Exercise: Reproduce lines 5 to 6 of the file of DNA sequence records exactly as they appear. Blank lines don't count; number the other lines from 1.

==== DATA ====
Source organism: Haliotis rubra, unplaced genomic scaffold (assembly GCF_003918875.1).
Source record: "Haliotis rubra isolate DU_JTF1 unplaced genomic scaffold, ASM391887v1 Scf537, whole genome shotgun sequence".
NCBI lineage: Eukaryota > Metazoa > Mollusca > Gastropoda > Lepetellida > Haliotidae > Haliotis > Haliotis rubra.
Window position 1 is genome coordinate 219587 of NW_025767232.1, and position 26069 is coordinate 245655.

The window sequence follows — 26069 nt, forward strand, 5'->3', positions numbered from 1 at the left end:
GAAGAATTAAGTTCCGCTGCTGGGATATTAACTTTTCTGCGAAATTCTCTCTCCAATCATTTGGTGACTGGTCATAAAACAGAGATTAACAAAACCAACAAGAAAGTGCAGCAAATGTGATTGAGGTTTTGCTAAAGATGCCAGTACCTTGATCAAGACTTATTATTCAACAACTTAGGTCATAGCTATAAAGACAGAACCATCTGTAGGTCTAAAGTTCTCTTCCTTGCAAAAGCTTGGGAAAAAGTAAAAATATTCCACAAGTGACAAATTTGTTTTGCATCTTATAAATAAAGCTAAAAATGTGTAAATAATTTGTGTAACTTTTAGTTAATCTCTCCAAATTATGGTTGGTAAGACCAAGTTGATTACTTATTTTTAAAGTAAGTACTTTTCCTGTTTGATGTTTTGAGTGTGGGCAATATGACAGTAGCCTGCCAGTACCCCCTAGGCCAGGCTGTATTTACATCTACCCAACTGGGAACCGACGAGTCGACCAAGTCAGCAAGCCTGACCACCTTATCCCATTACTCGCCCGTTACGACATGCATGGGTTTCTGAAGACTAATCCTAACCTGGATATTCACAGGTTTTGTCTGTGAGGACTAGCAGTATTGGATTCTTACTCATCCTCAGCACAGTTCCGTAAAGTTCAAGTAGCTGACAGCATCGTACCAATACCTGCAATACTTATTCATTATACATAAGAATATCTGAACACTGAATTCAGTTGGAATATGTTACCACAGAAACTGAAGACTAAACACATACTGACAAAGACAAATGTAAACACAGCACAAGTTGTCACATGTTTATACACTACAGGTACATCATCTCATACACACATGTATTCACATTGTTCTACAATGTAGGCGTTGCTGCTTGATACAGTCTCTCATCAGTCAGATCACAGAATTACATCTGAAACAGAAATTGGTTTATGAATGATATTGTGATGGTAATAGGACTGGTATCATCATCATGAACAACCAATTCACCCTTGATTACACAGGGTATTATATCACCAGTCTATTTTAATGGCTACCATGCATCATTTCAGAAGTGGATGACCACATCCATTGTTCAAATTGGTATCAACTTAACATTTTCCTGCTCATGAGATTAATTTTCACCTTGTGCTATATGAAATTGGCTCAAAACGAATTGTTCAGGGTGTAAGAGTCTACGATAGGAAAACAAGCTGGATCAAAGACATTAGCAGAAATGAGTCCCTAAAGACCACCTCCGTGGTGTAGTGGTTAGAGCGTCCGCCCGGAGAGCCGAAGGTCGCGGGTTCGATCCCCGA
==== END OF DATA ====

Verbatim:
The window sequence follows — 26069 nt, forward strand, 5'->3', positions numbered from 1 at the left end:
GAAGAATTAAGTTCCGCTGCTGGGATATTAACTTTTCTGCGAAATTCTCTCTCCAATCATTTGGTGACTGGTCATAAAACAGAGATTAACAAAACCAACAAGAAAGTGCAGCAAATGTGATTGAGGTTTTGCTAAAGATGCCAGTACCTTGATCAAGACTTATTATTCAACAACTTAGGTCATAGCTATAAAGACAGAACCATCTGTAGGTCTAAAGTTCTCTTCCTTGCAAAAGCTTGGGAAAAAGTAAAAATATTCCACAAGTGACAAATTTGTTTTGCATCTTATAAATAAAGCTAAAAATGTGTAAATAATTTGTGTAACTTTTAGTTAATCTCTCCAAATTATGGTTGGTAAGACCAAGTTGATTACTTATTTTTAAAGTAAGTACTTTTCCTGTTTGATGTTTTGAGTGTGGGCAATATGACAGTAGCCTGCCAGTACCCCCTAGGCCAGGCTGTATTTACATCTACCCAACTGGGAACCGACGAGTCGACCAAGTCAGCAAGCCTGACCACCTTATCCCATTACTCGCCCGTTACGACATGCATGGGTTTCTGAAGACTAATCCTAACCTGGATATTCACAGGTTTTGTCTGTGAGGACTAGCAGTATTGGATTCTTACTCATCCTCAGCACAGTTCCGTAAAGTTCAAGTAGCTGACAGCATCGTACCAATACCTGCAATACTTATTCATTATACATAAGAATATCTGAACACTGAATTCAGTTGGAATATGTTACCACAGAAACTGAAGACTAAACACATACTGACAAAGACAAATGTAAACACAGCACAAGTTGTCACATGTTTATACACTACAGGTACATCATCTCATACACACATGTATTCACATTGTTCTACAATGTAGGCGTTGCTGCTTGATACAGTCTCTCATCAGTCAGATCACAGAATTACATCTGAAACAGAAATTGGTTTATGAATGATATTGTGATGGTAATAGGACTGGTATCATCATCATGAACAACCAATTCACCCTTGATTACACAGGGTATTATATCACCAGTCTATTTTAATGGCTACCATGCATCATTTCAGAAGTGGATGACCACATCCATTGTTCAAATTGGTATCAACTTAACATTTTCCTGCTCATGAGATTAATTTTCACCTTGTGCTATATGAAATTGGCTCAAAACGAATTGTTCAGGGTGTAAGAGTCTACGATAGGAAAACAAGCTGGATCAAAGACATTAGCAGAAATGAGTCCCTAAAGACCACCTCCGTGGTGTAGTGGTTAGAGCGTCCGCCCGGAGAGCCGAAGGTCGCGGGTTCGATCCCCGA